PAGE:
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Coast Guard provides volunteer wake up calls

Australia’s Coast Guard relies on volunteers for everything from fielding radio SOS calls and rescuing vessels in distress to raising funds for the invaluable service.


Being woken by phone call about a life or death situation at 3am is, thankfully, a rare event for most of us but, for retiree Jane, it’s just an average night as a volunteer with the Australian Volunteer Coast Guard Association.

Jane has been volunteering for the Coast Guard for the past eight years, assisting as a radio operator and on the rescue vessels.

Her interest was initially prompted by a radio interview about the volunteer marine safety organisation and after earning her Marine radio licence, she began volunteering as a radio operator, fielding distress calls from boats in Port Phillip and Westernport.

Helping boats in distress

‘I put in a huge amount of time each week because when the radio room closes at the end of the day, the emergency lines switch through to someone at home. We're very short of operators that know how to handle that so you have to take that line pretty often and you do get woken up by people that are in trouble, or by the Water Police wanting you to page out one of the flotillas to go out and help a boat that's been disabled,’ Jane says.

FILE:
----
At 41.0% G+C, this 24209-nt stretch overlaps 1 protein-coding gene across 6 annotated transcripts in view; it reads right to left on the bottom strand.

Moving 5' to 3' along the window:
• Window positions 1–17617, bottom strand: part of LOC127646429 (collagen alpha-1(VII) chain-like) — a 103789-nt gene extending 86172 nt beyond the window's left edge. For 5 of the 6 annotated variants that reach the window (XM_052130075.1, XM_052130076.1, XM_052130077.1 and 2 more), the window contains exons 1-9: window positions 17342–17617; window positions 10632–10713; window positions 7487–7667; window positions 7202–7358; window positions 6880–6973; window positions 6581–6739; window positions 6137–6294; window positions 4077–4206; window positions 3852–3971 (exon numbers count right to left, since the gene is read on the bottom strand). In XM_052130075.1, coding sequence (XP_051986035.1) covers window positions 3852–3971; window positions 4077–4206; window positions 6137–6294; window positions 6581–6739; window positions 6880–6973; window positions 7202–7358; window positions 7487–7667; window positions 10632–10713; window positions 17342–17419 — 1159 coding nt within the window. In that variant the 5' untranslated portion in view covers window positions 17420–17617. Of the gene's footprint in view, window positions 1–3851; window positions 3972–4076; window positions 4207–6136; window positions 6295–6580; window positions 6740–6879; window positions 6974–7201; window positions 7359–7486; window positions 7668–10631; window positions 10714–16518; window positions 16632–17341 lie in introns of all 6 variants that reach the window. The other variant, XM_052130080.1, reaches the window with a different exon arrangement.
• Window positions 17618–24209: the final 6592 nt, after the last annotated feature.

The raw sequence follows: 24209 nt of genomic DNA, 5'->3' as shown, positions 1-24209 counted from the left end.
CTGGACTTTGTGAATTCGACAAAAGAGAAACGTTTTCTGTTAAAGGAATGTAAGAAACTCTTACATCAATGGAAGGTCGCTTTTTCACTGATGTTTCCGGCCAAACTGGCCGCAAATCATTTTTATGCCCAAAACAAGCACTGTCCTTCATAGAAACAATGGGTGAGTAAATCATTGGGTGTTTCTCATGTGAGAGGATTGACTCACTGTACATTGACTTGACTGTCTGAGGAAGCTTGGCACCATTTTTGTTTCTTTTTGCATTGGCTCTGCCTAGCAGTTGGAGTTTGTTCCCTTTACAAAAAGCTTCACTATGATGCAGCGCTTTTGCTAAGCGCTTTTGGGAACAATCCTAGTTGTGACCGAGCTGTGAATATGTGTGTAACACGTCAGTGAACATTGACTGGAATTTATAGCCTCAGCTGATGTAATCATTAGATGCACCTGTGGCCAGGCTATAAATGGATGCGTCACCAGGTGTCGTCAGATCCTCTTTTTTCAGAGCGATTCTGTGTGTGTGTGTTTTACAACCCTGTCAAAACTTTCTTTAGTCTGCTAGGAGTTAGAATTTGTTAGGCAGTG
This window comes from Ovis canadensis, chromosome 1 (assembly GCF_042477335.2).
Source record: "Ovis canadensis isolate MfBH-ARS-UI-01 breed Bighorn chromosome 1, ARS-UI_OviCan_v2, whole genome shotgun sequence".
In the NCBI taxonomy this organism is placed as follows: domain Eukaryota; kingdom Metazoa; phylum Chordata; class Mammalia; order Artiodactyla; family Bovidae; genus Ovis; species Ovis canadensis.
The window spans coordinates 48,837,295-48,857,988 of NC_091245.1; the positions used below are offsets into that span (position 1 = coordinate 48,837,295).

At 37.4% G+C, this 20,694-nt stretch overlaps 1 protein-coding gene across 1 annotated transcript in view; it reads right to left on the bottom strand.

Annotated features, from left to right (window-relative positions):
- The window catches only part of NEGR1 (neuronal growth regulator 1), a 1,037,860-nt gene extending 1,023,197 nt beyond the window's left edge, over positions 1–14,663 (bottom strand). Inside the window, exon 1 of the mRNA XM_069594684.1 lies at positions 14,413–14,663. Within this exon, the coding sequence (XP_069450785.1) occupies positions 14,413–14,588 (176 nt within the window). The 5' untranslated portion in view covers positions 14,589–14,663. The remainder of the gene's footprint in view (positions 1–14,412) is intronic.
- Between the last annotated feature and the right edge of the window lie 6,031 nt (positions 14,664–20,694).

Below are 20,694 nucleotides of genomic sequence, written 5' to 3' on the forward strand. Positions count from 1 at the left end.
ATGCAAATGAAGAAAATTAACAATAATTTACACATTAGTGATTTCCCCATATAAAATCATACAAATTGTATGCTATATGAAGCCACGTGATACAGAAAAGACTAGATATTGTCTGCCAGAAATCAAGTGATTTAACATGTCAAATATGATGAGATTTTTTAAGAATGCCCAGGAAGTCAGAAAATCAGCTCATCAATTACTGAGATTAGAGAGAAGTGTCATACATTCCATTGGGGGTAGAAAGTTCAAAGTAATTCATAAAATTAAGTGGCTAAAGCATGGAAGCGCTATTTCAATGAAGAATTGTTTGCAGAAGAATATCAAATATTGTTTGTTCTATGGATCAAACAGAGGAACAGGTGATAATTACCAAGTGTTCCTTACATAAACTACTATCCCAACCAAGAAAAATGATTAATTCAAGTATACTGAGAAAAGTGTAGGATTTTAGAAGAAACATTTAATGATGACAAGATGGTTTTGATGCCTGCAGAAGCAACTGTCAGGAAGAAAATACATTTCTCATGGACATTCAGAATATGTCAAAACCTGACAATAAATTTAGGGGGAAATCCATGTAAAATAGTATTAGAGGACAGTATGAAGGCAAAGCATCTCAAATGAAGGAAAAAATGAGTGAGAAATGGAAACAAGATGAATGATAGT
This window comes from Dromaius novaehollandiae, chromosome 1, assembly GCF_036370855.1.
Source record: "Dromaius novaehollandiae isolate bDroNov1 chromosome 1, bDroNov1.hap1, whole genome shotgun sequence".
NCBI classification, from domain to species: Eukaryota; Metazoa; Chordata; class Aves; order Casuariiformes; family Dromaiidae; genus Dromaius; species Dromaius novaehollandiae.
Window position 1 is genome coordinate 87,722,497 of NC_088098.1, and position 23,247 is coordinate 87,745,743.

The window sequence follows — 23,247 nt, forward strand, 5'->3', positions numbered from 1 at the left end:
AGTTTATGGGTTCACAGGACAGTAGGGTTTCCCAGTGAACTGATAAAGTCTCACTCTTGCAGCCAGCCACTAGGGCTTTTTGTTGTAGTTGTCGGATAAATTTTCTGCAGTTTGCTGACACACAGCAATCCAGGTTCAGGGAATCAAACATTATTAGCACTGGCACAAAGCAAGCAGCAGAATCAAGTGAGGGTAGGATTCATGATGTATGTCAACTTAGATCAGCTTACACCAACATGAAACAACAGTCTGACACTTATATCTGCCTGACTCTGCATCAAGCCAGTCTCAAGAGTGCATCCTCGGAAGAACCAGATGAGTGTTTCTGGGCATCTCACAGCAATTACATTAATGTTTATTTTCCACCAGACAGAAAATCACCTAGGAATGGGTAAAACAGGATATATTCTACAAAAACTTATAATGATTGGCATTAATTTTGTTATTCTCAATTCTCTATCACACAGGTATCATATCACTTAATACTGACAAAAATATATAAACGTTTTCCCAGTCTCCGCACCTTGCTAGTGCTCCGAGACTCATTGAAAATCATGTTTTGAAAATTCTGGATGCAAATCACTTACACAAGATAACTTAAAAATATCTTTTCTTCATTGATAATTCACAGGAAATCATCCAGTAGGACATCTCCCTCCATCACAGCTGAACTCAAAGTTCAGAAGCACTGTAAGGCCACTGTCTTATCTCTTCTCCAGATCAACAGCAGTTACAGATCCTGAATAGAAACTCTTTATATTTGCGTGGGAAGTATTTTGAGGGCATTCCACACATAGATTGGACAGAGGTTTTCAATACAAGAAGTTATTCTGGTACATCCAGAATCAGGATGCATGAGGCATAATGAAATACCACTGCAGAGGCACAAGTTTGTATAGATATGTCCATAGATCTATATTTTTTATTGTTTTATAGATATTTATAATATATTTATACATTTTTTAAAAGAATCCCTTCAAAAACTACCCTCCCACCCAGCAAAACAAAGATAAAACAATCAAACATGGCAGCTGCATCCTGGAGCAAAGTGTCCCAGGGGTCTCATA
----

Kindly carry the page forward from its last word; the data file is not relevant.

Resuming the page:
Whilst enjoying the interaction of the radio, two years in Jane decided she also wanted to assist on the vessels that go out on rescues, ‘before I get too old’.

‘You can get called out any time of the day or night. We are operational 24/7, 365 days of the year. Our crews go and find the disabled vessel and tow it back to safety,’ Jane says.

‘We also assist the Water Police if they've got a missing person or a missing boat. So, we go out and do line searches and try and find these people and sometimes, as you've heard in the news, it does not end well. If somebody has fallen overboard, it's very difficult to spot their head bobbing around if they've drifted away from their boat. That’s why we encourage people to stay with their vessel. It’s easier to spot a boat than a person.’

Success stories

Fortunately, it’s the success stories that stay with her.

‘There was a call on the radio one morning from a boat that was lost in the fog. It was a son and his father, and his father didn’t have his medication with him and he needed it. I could hear the anxiety in the son’s voice, so you have to calm them down and try and ascertain where they are and ask them if they can anchor and stay put. The Water Police were busy with other tasks so I paged one of our vessels and, it was a difficult search, but they did find them and got them back to safety.’

Not all of volunteer roles with the Coast Guard require the same amount of time and responsibility as Jane’s, with other required tasks including fund raising, administration, and education.

‘The Coast Guard has many wonderful volunteers who give a lot of their time on a regular basis, quite a number are seniors, like myself, but there are also younger members who find the time to contribute as a volunteer,’ Jane says.

‘It’s keeping me physically and mentally active. You're helping people. I mean even if you help one person a week, it's really worthwhile, so I do thoroughly enjoy it and I will keep going as long as I can.’

For more information on volunteering visit the Volunteer Coast Guard websiteExternal Link

Reviewed 27 December 2022